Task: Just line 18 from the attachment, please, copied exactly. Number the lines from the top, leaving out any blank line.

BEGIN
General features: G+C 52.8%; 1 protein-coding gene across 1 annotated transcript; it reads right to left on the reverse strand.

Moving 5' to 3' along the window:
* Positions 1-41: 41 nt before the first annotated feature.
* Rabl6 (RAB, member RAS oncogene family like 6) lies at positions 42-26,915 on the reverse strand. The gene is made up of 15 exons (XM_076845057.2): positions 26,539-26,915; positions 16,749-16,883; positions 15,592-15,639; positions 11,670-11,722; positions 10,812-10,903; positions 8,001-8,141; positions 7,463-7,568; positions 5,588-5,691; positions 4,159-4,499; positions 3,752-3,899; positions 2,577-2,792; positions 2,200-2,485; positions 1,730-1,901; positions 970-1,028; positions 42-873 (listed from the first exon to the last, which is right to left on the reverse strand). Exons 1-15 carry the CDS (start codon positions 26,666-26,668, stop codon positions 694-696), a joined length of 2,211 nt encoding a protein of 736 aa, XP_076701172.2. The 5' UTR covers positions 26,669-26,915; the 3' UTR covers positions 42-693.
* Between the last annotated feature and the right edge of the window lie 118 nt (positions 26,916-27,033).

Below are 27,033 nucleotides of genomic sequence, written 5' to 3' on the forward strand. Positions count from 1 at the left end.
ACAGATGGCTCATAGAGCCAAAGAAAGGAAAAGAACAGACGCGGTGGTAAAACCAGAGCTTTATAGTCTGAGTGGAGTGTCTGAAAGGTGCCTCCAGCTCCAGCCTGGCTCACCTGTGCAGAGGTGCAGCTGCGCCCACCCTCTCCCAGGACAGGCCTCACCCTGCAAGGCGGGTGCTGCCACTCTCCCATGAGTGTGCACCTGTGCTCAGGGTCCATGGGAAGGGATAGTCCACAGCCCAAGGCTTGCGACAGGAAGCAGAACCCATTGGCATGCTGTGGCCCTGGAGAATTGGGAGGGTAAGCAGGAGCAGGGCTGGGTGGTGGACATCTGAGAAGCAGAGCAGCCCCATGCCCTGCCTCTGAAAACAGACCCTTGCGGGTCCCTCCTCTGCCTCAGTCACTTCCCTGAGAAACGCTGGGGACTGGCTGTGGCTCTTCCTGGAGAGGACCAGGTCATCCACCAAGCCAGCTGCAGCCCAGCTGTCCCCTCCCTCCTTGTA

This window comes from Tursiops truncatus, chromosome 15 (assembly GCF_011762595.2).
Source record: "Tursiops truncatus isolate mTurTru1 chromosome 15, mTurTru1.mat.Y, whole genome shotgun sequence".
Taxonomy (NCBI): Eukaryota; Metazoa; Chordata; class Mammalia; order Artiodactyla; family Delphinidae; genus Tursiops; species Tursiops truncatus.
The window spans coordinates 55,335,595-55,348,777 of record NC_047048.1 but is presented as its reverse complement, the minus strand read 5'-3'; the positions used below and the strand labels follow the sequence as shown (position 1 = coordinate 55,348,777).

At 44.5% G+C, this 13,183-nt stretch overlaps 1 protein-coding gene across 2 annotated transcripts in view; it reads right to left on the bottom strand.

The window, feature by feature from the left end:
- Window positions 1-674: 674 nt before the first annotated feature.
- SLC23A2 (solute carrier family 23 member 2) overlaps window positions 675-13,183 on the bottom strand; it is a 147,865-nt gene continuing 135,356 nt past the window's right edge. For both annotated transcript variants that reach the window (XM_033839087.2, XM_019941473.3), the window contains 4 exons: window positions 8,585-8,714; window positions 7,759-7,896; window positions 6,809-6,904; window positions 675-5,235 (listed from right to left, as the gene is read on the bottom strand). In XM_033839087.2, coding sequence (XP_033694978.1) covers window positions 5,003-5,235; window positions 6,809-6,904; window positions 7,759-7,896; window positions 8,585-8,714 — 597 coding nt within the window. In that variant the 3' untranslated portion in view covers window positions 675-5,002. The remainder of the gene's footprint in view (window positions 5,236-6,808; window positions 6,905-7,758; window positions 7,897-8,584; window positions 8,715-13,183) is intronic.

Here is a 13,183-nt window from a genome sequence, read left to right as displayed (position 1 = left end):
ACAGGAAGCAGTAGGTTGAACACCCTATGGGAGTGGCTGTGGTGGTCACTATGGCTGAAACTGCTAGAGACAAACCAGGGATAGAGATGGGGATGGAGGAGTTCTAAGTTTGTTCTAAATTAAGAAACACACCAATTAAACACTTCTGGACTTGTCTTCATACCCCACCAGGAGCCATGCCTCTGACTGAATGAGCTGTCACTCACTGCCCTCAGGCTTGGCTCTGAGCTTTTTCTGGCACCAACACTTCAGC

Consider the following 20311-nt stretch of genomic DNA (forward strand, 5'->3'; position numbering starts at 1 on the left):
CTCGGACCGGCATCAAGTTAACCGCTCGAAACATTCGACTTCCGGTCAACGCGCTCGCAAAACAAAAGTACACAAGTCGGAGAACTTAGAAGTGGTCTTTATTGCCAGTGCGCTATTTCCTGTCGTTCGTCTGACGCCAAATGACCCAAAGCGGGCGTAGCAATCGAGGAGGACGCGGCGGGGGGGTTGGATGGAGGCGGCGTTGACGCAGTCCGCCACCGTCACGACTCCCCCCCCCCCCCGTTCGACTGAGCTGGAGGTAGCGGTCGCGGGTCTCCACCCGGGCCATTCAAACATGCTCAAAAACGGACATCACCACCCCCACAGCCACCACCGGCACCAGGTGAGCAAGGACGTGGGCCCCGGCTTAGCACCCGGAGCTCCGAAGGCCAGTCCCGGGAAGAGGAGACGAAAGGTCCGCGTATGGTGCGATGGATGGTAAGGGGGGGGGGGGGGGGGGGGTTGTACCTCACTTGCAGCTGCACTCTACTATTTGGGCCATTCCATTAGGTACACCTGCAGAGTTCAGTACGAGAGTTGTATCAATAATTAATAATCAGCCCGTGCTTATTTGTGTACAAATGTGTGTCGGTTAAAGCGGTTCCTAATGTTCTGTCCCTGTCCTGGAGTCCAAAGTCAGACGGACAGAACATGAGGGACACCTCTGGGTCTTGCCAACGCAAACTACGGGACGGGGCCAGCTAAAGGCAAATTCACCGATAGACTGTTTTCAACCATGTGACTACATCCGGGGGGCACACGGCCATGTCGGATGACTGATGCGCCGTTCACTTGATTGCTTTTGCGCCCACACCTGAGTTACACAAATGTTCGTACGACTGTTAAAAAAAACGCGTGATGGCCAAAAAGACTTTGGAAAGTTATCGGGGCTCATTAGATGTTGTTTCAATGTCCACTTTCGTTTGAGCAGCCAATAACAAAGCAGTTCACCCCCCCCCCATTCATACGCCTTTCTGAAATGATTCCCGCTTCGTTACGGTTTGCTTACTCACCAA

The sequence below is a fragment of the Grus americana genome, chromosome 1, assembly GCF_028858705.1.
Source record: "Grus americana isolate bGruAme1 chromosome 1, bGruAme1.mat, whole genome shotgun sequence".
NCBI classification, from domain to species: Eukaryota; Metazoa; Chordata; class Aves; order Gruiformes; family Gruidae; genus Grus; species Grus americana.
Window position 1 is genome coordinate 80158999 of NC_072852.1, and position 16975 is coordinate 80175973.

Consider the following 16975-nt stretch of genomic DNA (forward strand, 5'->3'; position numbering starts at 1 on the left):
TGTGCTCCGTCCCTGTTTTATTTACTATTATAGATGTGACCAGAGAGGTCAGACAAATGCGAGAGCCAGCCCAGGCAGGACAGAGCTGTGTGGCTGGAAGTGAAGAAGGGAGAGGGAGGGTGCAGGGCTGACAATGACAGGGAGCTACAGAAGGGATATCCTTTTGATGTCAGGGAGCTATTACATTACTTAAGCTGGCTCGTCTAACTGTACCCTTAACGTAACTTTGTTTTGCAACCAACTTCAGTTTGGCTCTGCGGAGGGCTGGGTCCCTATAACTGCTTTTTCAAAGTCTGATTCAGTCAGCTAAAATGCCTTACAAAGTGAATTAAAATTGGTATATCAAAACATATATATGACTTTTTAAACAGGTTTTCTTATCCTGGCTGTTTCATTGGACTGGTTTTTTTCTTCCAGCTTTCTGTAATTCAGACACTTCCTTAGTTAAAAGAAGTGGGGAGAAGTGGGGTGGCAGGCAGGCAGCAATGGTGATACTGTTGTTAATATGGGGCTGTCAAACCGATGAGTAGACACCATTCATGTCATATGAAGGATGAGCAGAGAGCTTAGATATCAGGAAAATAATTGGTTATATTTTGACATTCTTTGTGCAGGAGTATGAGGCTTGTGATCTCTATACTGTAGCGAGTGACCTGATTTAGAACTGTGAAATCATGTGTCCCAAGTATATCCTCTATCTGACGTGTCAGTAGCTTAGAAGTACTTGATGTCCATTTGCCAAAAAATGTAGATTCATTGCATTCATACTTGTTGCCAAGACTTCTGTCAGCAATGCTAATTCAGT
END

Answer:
Consider the following 20311-nt stretch of genomic DNA (forward strand, 5'->3'; position numbering starts at 1 on the left):